Tuesday, August 29, 2017

Can Sun And Moon Trigger Quakes On Earth?

It was now about noon, and darkness came over the whole land until three in the afternoon, for the Sun stopped shining. And the curtain of the temple was torn in two.
Luke 23:44-45
In ancient times the sky was seen as sort of perfect clockwork. Stars and planet moved along fixed paths, repeating the same movements every year. Any changes in this apparent harmony, so it was believed, must also have effects on Earth.  A suddenly appearing comet, or moon and solar eclipses, were especially suspicious. Approaching comets were regularly suspected to cause earthquakes, especially large ones. The verse in the introduction maybe describes a solar eclipse, as the Sun disappears, and a following earthquake in biblical times. Still today, many believe that the position of Sun, Moon and even the other planets of our solar system, can cause earthquakes on Earth.
The Galileo spacecraft takes a beautiful image of the pale blue dot and its moon in December 1998. Source and Credit: NASA/JPL, Image in Public Domain.
Unfortunately (or maybe better so) the proposed mechanism can't work. The gravitational pull of the Sun and other planets, even of the largest one, is far too weak to cause an earthquake. It's insignificant if compared to the forces driving tectonics.

However, there seems to be some truth in the belief, that the Moon influences seismicity. Research published in 2016 suggests that some earthquakes are influenced by the Moon.  Studying the frequency of large quakes in Chile, California, and Japan, the researchers discovered, that quakes with a magnitude over 5 are more likely to occur during new or full moon when the Sun, Moon, and Earth align. The alignment, so the theory, pulls Earth's tides over the sea, changing the distribution of mass in an oceanic basin. The changed mass can put extra strain on fault systems located along the edges of continents, like the Cascadia region, the Andean subduction zone, and islands, like Japan. The faults are first compressed, like a spring, when the strain is released, the fault, now unclamped, is more likely to slip back, causing a quake.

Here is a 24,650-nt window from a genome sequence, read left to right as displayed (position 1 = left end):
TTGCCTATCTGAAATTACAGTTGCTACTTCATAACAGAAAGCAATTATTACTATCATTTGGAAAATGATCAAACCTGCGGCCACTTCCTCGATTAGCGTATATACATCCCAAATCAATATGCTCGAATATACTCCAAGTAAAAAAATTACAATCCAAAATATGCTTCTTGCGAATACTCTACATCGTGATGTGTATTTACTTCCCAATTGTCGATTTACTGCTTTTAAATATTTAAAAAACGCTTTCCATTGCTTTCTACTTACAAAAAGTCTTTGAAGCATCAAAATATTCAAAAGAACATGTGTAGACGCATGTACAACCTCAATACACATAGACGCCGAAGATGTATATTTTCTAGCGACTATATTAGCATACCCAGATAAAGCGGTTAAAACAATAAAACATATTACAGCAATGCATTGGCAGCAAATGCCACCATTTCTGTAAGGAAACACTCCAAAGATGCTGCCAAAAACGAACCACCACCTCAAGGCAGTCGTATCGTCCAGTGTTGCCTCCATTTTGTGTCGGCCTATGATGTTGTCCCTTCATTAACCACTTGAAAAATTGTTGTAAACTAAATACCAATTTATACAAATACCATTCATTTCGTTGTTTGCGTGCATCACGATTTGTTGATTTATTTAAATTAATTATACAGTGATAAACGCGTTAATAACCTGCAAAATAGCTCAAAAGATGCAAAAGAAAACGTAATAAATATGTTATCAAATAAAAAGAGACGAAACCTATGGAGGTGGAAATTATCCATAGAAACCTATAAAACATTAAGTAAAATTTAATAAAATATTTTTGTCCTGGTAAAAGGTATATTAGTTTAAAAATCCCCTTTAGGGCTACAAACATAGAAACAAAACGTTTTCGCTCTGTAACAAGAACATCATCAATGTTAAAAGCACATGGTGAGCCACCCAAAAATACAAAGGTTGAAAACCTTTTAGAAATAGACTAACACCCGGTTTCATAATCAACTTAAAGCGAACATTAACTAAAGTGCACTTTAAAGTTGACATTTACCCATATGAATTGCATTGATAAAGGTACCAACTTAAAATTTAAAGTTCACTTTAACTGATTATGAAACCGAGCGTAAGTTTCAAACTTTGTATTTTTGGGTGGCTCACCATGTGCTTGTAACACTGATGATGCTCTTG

The effect is, as even the researchers admit, extremely weak and acts more likely only on shallow faults. Only one in 10,000 quakes, occurring during a time of increased tidal stress, will be influenced and eventually grow significantly in magnitude. The primary causes of an earthquake, like tectonic movements, slow accumulation of strain, the resistance of rocks to deformation, friction and the presence of faults or layers of weak rocks, are by far the more important variables to consider when talking about earthquake risk. The Sun and Moon alone can't be used to foresee any earthquake.

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